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Maternal Autoimmune Disease and Childhood Cancer Risk

Is there a link between mothers with an autoimmune disease and cancer in their children? A recent study from our CLIC partners, Drs. Johnni Hansen and Julia Heck, says yes. Autoimmune diseases – conditions that cause the body to attack its own cells, such as rheumatoid arthritis, systemic lupus erythematosus, Type-1 diabetes, multiple sclerosis, and scleroderma – can sometimes be triggered by hormonal shifts during pregnancy. Based on the analysis of a registry-based data set from Denmark, the research team found all types of maternal autoimmune diseases were associated with a risk of childhood cancer. The research showed an especially high risk in children of mothers with rheumatoid arthritis.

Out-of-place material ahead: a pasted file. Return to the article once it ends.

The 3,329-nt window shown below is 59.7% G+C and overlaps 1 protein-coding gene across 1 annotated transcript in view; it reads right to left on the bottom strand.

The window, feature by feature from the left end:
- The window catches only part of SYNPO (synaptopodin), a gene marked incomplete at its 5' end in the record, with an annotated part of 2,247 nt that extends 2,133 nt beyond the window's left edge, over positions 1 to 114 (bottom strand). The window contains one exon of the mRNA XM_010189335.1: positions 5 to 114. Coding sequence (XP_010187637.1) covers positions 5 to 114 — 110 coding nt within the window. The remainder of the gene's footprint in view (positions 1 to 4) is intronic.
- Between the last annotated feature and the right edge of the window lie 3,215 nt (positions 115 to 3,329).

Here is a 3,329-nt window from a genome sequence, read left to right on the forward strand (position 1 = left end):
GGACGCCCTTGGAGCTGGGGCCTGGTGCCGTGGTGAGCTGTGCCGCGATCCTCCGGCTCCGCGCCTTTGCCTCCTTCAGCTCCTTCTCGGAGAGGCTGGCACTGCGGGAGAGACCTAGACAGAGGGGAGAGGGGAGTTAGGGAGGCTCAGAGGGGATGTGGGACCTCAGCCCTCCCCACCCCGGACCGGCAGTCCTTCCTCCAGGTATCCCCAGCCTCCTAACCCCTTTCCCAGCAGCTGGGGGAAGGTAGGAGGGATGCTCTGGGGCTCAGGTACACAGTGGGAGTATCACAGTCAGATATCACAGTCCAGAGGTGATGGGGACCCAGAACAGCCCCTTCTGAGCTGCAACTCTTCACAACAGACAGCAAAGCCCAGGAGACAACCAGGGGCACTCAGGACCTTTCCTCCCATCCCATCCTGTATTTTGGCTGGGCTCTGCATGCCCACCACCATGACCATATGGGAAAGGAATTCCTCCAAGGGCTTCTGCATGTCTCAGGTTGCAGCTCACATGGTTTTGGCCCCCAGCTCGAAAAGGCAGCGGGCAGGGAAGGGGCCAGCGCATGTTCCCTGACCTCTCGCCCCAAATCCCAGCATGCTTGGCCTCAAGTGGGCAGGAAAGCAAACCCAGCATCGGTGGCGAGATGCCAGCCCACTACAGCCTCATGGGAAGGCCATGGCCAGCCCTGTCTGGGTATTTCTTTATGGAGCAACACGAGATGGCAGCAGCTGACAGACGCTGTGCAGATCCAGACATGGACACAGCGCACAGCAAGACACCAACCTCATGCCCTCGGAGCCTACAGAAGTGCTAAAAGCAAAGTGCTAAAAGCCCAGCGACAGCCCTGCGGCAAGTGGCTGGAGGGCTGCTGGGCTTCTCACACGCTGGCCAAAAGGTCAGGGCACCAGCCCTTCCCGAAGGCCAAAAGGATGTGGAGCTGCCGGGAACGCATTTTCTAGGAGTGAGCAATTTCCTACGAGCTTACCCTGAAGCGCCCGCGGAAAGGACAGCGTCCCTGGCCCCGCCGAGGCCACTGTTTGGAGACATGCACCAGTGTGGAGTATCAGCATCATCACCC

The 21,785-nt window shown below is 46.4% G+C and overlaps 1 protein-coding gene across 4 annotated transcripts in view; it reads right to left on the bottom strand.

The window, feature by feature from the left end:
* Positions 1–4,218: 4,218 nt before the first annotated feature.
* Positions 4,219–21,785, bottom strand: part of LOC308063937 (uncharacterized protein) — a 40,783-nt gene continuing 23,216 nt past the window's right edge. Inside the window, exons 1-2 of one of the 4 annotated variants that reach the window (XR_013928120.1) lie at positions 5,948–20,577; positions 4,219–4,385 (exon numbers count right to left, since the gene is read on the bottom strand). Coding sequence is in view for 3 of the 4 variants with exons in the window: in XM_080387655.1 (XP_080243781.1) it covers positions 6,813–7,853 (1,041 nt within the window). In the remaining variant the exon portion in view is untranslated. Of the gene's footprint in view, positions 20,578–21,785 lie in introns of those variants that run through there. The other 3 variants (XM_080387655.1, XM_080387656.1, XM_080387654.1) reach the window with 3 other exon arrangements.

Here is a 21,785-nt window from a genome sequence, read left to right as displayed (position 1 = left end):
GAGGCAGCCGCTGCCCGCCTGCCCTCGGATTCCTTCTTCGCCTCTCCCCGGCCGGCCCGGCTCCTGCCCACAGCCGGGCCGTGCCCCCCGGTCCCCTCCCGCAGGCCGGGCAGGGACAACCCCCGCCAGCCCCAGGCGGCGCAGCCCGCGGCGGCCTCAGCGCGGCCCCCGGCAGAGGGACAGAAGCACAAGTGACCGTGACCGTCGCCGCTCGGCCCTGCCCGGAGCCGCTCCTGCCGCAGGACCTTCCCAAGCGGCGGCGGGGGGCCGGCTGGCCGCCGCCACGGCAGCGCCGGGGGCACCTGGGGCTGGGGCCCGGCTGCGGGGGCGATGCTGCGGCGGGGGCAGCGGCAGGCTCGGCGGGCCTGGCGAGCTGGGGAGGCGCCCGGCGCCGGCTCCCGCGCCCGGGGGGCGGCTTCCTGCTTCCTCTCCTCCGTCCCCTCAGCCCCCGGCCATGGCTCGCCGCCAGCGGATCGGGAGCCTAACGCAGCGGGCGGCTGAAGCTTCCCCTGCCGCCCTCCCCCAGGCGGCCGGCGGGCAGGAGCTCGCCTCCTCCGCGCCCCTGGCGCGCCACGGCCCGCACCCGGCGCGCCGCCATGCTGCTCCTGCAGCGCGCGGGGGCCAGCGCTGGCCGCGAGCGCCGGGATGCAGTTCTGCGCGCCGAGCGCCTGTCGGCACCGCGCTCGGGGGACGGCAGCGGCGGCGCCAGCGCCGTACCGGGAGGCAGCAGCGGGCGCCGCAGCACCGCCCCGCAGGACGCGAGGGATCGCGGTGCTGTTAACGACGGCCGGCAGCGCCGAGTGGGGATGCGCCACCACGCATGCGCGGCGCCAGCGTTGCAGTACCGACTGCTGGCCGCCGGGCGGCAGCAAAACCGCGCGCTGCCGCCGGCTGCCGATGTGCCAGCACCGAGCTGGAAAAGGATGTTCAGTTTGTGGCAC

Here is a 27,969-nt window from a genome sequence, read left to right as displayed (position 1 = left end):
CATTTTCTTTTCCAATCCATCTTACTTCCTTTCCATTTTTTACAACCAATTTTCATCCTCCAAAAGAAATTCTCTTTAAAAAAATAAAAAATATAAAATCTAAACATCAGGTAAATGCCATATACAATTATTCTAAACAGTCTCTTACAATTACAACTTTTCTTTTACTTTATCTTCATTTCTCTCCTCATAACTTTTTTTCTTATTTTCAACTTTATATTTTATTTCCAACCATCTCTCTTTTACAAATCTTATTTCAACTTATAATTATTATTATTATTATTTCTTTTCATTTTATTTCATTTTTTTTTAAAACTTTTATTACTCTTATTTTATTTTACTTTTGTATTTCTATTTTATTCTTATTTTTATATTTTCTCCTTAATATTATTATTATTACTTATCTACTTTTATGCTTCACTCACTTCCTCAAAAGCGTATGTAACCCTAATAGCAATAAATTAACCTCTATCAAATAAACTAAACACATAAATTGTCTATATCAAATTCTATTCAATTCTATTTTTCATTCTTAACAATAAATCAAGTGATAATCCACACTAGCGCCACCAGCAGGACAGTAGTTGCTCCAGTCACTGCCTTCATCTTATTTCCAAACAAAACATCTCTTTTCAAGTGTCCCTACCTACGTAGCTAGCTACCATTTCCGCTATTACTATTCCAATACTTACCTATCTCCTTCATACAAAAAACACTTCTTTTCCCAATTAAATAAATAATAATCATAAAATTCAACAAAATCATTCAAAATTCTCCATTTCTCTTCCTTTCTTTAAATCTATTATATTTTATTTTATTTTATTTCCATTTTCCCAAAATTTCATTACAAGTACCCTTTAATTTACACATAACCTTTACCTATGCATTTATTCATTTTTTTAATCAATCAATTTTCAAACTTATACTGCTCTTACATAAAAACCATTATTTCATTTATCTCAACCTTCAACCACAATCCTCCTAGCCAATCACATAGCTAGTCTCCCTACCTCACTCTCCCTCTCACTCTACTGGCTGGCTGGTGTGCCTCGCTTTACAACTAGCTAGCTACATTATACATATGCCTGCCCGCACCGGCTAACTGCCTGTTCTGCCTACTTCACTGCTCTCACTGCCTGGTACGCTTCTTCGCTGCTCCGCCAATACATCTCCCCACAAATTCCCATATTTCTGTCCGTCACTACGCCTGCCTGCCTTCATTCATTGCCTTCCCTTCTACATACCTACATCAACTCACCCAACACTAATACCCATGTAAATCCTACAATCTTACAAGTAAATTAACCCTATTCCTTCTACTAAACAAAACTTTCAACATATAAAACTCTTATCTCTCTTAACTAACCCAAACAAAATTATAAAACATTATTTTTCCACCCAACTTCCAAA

Since this study used registry-based data, it is more reliable than questionnaire-based, where there is often an issue with recall bias, social desirability bias, or sampling bias. CLIC has a mix of questionnaire- and registry-based studies, so we often separate our results by study design to gain insight into the extent of bias in questionnaire case-control studies. The article by Dr. Philip Lupo et al. (2023) is a clear example of how CLIC researchers report their findings and compare across study design. CLIC is grateful to have partners who work with powerful registry-based data, and hopes to add more registry-based studies to our group in the future. 

For more information and exact associations in Dr. Hansen and Dr. Heck’s study, see the reference below. 

Article Title: Maternal autoimmune disease and its association with childhood cancer: A population-based case-control study in Denmark

Authors: Orimoloye HT, Nguyen N, Deng C, Saechao C, Ritz B, Olsen J, Hansen J, Heck JE. 

Published In: EJC Paediatr Oncol. 2024 Jun;3:100145. doi: 10.1016/j.ejcped.2024.100145. Epub 2024 Jan 19. PMID: 38298419; PMCID: PMC10827341.